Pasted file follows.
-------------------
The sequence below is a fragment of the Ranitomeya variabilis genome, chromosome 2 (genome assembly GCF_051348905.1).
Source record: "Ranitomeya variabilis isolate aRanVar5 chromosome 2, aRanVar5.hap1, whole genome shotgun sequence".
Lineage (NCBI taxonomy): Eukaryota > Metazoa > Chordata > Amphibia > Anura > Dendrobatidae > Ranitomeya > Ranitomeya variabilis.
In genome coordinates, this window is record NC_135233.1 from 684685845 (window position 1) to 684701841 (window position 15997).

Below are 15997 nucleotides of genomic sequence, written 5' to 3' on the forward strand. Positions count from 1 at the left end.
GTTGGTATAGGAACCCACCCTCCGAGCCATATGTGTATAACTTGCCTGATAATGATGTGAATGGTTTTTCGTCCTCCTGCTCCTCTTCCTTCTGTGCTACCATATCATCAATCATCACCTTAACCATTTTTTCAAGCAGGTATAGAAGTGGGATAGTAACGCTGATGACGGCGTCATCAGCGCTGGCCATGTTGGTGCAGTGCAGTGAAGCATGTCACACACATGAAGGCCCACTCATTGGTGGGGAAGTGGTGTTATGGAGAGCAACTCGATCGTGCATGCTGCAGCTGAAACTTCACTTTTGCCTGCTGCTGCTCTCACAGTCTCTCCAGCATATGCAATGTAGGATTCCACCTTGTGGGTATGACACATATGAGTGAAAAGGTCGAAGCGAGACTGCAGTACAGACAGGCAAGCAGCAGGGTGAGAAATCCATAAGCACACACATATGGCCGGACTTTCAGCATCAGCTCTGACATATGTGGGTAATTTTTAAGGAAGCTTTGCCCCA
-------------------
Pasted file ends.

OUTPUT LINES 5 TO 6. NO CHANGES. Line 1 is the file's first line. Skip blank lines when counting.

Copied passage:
Below are 15997 nucleotides of genomic sequence, written 5' to 3' on the forward strand. Positions count from 1 at the left end.
GTTGGTATAGGAACCCACCCTCCGAGCCATATGTGTATAACTTGCCTGATAATGATGTGAATGGTTTTTCGTCCTCCTGCTCCTCTTCCTTCTGTGCTACCATATCATCAATCATCACCTTAACCATTTTTTCAAGCAGGTATAGAAGTGGGATAGTAACGCTGATGACGGCGTCATCAGCGCTGGCCATGTTGGTGCAGTGCAGTGAAGCATGTCACACACATGAAGGCCCACTCATTGGTGGGGAAGTGGTGTTATGGAGAGCAACTCGATCGTGCATGCTGCAGCTGAAACTTCACTTTTGCCTGCTGCTGCTCTCACAGTCTCTCCAGCATATGCAATGTAGGATTCCACCTTGTGGGTATGACACATATGAGTGAAAAGGTCGAAGCGAGACTGCAGTACAGACAGGCAAGCAGCAGGGTGAGAAATCCATAAGCACACACATATGGCCGGACTTTCAGCATCAGCTCTGACATATGTGGGTAATTTTTAAGGAAGCTTTGCCCCA